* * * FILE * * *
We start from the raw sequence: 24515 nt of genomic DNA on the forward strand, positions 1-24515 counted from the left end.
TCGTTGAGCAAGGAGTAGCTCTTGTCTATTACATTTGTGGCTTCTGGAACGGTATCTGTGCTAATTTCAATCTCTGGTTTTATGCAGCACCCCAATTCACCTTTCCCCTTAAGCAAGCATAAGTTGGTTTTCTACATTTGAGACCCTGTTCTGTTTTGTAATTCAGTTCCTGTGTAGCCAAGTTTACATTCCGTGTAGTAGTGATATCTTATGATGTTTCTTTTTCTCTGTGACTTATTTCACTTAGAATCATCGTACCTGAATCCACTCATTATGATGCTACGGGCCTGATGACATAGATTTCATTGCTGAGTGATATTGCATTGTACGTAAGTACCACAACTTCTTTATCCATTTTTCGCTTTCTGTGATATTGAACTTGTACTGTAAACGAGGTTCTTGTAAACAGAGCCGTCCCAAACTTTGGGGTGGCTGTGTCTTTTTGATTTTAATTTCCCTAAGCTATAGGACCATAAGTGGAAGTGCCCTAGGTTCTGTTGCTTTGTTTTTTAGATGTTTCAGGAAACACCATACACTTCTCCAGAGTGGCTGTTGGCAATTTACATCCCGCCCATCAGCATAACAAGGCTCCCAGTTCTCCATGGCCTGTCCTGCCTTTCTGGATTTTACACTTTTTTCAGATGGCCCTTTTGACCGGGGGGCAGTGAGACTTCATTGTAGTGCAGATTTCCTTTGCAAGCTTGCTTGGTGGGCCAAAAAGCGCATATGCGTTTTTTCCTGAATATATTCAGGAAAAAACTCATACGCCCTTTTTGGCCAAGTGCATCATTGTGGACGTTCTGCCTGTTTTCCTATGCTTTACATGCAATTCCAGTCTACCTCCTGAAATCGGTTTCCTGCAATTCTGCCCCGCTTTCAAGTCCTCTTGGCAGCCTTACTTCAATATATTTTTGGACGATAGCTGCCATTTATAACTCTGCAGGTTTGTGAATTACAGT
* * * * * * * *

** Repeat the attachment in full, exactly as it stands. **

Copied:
We start from the raw sequence: 24515 nt of genomic DNA on the forward strand, positions 1-24515 counted from the left end.
TCGTTGAGCAAGGAGTAGCTCTTGTCTATTACATTTGTGGCTTCTGGAACGGTATCTGTGCTAATTTCAATCTCTGGTTTTATGCAGCACCCCAATTCACCTTTCCCCTTAAGCAAGCATAAGTTGGTTTTCTACATTTGAGACCCTGTTCTGTTTTGTAATTCAGTTCCTGTGTAGCCAAGTTTACATTCCGTGTAGTAGTGATATCTTATGATGTTTCTTTTTCTCTGTGACTTATTTCACTTAGAATCATCGTACCTGAATCCACTCATTATGATGCTACGGGCCTGATGACATAGATTTCATTGCTGAGTGATATTGCATTGTACGTAAGTACCACAACTTCTTTATCCATTTTTCGCTTTCTGTGATATTGAACTTGTACTGTAAACGAGGTTCTTGTAAACAGAGCCGTCCCAAACTTTGGGGTGGCTGTGTCTTTTTGATTTTAATTTCCCTAAGCTATAGGACCATAAGTGGAAGTGCCCTAGGTTCTGTTGCTTTGTTTTTTAGATGTTTCAGGAAACACCATACACTTCTCCAGAGTGGCTGTTGGCAATTTACATCCCGCCCATCAGCATAACAAGGCTCCCAGTTCTCCATGGCCTGTCCTGCCTTTCTGGATTTTACACTTTTTTCAGATGGCCCTTTTGACCGGGGGGCAGTGAGACTTCATTGTAGTGCAGATTTCCTTTGCAAGCTTGCTTGGTGGGCCAAAAAGCGCATATGCGTTTTTTCCTGAATATATTCAGGAAAAAACTCATACGCCCTTTTTGGCCAAGTGCATCATTGTGGACGTTCTGCCTGTTTTCCTATGCTTTACATGCAATTCCAGTCTACCTCCTGAAATCGGTTTCCTGCAATTCTGCCCCGCTTTCAAGTCCTCTTGGCAGCCTTACTTCAATATATTTTTGGACGATAGCTGCCATTTATAACTCTGCAGGTTTGTGAATTACAGT